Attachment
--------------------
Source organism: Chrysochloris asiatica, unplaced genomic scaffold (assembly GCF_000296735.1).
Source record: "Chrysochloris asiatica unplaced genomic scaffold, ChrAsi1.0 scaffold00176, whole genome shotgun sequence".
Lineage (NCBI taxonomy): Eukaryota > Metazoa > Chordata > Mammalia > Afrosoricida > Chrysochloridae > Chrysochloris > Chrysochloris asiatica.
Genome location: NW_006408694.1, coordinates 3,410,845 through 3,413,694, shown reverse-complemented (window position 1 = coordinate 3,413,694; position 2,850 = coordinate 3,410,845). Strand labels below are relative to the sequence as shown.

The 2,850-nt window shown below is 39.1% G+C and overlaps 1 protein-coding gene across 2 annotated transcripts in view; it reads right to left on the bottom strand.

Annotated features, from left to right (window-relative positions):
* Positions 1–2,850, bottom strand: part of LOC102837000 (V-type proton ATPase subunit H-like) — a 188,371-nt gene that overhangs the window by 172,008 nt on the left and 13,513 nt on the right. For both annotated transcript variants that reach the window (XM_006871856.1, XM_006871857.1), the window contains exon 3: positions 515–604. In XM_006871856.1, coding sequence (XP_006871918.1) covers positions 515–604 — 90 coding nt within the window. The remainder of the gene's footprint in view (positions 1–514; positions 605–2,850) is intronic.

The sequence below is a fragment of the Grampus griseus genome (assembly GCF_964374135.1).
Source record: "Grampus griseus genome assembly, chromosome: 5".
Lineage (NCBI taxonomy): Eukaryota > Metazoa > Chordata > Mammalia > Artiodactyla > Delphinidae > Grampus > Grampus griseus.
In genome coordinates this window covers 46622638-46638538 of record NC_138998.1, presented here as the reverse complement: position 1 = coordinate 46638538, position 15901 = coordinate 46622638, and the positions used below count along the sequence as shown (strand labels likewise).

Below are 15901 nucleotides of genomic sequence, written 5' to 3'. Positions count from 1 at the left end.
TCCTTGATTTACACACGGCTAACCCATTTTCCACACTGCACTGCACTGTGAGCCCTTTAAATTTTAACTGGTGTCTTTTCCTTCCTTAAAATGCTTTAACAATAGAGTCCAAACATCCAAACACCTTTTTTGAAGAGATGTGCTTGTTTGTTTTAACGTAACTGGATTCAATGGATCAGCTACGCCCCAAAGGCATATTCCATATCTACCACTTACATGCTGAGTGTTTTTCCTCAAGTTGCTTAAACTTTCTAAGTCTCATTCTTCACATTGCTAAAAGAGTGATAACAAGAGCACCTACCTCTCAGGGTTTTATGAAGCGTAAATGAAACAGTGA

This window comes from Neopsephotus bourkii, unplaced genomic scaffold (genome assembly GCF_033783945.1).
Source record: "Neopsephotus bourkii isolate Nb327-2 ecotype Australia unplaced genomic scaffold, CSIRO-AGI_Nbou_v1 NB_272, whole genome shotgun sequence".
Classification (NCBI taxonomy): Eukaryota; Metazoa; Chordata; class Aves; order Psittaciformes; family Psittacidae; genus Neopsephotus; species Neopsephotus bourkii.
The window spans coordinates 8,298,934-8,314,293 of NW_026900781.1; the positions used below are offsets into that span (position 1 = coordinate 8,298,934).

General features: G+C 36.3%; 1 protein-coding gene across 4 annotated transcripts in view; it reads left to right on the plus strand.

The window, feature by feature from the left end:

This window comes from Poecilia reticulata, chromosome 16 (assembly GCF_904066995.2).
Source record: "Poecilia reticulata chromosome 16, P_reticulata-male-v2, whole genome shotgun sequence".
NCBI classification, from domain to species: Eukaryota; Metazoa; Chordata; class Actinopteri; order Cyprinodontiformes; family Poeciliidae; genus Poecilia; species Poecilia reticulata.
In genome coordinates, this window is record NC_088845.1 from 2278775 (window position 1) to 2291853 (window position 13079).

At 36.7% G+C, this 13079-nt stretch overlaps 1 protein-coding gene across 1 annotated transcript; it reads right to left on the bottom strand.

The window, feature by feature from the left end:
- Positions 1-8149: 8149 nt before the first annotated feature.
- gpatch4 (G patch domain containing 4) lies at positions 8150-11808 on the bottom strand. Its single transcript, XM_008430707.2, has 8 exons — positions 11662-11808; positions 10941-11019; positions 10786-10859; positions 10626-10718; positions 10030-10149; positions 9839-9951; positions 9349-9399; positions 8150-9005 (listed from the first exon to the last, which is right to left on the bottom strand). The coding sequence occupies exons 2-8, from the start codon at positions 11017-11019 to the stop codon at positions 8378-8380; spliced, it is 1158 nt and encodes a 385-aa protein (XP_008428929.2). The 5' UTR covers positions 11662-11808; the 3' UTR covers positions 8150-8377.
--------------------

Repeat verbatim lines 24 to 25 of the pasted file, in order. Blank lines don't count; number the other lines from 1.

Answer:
At 36.7% G+C, this 13079-nt stretch overlaps 1 protein-coding gene across 1 annotated transcript; it reads right to left on the bottom strand.

The window, feature by feature from the left end: